Travel expenses

Produced by Tolley in association with Philip Rutherford
Travel expenses

The following Employment Tax guidance note Produced by Tolley in association with Philip Rutherford provides comprehensive and up to date tax information covering:

  • Travel expenses
  • Introduction
  • Travel expenses
  • More about ‘in the performance of duties’ and ‘necessary attendance’
  • When are travel expenses not allowable?
  • Ordinary commuting
  • The key concepts
  • Permanent workplace
  • Temporary workplace
  • Permanent or temporary workplace ― considerations
  • More...

Introduction

Travel expenses have specific tests which must be satisfied in order for an employee to gain a deduction. These rules are different from the general rule for deductibility of expenses in that they do not need to be incurred ‘wholly and exclusively’. This is because with any business travel, there are likely to be elements of mixed or private purpose, eg meals taken on a trip or overnight accommodation because the employee needs sleep. Meals and overnight accommodation come under the heading ‘subsistence’ and expenses on subsistence follow the rules on business travel. See the Subsistence expenses guidance note for more information.

As a result of the exemption for expenses that are either business expenses or the reimbursement of HMRC approved amounts, it is incumbent on an employer to keep the necessary processes, systems and controls to ensure that business and non-business expenses can be correctly identified and recorded.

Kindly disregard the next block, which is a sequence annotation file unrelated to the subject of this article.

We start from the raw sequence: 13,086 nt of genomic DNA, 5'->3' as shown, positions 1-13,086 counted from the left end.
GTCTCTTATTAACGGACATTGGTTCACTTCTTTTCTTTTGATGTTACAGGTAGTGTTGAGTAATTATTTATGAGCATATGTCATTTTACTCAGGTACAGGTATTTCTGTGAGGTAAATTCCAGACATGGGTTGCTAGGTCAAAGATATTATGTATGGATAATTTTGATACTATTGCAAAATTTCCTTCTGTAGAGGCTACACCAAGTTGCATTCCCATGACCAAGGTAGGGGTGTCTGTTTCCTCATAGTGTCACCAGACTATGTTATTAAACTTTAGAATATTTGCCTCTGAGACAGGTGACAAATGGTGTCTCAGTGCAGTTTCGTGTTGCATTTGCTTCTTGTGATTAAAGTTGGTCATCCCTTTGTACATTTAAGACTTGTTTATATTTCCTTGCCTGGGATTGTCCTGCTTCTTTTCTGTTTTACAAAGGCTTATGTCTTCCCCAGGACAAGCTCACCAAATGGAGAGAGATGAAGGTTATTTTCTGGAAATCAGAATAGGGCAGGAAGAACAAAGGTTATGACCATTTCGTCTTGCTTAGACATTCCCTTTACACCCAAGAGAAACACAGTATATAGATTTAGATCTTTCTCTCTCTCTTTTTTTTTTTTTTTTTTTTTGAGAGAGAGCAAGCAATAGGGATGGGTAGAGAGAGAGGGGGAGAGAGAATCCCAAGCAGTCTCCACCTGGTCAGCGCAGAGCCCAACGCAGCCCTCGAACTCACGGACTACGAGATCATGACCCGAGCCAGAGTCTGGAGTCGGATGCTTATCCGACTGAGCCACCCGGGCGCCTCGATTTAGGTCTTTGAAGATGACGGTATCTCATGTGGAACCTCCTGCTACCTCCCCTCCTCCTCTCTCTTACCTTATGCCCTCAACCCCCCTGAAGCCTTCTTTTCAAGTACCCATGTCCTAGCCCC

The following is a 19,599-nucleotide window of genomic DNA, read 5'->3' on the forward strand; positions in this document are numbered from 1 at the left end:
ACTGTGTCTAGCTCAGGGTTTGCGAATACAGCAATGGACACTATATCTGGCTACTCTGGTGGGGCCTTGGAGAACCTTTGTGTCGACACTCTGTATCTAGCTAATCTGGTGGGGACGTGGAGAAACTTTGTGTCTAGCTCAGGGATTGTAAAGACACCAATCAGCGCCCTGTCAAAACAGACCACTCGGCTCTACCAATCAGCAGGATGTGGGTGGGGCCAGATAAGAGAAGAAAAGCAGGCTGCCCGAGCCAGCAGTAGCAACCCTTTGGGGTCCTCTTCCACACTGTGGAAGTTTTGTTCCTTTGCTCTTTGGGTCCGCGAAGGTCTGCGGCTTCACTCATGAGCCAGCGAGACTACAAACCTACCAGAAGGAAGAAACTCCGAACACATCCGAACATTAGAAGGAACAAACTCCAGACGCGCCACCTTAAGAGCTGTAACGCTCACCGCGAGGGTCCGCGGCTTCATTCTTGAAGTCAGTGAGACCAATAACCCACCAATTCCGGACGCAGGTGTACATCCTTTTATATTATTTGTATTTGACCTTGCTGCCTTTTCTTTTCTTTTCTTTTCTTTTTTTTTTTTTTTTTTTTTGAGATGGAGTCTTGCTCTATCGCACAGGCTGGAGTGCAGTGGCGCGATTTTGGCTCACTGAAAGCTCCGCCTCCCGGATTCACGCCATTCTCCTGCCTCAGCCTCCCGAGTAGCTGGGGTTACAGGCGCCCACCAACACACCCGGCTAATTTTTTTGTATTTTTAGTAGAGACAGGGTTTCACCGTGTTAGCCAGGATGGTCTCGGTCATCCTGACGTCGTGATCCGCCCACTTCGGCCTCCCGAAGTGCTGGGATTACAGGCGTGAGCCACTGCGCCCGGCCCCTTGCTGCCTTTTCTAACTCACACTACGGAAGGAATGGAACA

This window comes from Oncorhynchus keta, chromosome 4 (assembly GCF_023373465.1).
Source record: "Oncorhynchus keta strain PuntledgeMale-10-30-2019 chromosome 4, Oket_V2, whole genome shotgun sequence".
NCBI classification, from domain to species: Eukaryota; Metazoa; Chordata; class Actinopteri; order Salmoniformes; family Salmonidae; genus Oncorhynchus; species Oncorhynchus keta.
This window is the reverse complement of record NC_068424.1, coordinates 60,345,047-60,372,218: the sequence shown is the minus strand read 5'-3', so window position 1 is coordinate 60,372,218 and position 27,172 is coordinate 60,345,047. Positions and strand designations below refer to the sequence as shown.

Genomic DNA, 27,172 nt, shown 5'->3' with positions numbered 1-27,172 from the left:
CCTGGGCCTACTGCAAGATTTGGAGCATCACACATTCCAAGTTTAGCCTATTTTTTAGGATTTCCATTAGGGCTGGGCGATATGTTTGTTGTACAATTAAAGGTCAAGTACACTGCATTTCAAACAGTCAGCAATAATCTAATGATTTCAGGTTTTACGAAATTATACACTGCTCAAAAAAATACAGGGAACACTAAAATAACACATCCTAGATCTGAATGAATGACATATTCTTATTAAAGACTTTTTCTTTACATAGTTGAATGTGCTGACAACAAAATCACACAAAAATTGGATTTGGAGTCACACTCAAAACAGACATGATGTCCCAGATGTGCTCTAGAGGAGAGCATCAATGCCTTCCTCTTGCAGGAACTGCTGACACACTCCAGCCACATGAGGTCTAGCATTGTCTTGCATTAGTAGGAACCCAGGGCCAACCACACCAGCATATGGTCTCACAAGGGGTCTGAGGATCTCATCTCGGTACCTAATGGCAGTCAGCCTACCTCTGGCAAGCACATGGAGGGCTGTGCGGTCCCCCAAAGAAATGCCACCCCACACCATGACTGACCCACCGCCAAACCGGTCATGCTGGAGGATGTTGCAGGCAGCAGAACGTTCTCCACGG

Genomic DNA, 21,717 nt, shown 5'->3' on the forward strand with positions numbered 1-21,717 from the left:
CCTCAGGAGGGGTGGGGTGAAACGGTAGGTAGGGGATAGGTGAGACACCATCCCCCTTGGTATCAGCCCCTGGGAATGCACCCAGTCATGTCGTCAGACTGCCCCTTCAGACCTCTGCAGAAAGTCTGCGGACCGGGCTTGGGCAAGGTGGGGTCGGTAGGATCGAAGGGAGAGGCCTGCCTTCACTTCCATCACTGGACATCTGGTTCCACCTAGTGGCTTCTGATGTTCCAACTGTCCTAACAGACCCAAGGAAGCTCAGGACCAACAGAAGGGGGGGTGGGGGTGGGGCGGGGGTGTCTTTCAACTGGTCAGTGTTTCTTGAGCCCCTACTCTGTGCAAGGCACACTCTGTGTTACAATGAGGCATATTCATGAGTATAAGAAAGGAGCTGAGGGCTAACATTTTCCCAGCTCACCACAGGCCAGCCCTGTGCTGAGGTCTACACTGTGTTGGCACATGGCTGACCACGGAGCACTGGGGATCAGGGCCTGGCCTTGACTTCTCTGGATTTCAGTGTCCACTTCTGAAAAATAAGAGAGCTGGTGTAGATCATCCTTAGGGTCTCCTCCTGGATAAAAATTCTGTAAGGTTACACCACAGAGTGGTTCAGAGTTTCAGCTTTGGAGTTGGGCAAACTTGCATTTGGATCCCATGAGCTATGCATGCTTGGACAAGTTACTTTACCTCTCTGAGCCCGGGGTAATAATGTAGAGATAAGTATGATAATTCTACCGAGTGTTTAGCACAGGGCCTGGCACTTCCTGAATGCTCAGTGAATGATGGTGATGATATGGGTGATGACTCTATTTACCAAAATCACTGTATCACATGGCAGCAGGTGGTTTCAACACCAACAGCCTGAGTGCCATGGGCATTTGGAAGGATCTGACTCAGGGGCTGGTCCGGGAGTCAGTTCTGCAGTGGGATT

Note that allowable travel and subsistence payments are not included when calculating pay for the national minimum wage (NMW) or national living wage (NLW). For more information on the NMW / NLW, see the National minimum wage ― overview guidance note.

In order for a travel expense to be allowable, it must satisfy one of two tests, either:

  1. it is ‘necessarily incurred in the performance of duties’

  2. the travel is ‘for necessary attendance’

In addition to satisfying one of these tests, the employee must be ‘obliged to incur and pay them as the holder of the employment’ under ITEPA 2003, ss 337(1)(a), 338(1)(a). The test is common to both provisions. Commentary and examples on both elements of this test, that it be ‘incurred and paid’ and ‘obliged as holder of the employment’, can be found in the Business expenses ― general rule guidance note.

HMRC guidance is at EIM32350 onwards.

More about ‘in the performance of duties’ and ‘necessary attendance’

The employee should have incurred the travel costs either because it was part of his duties to do so

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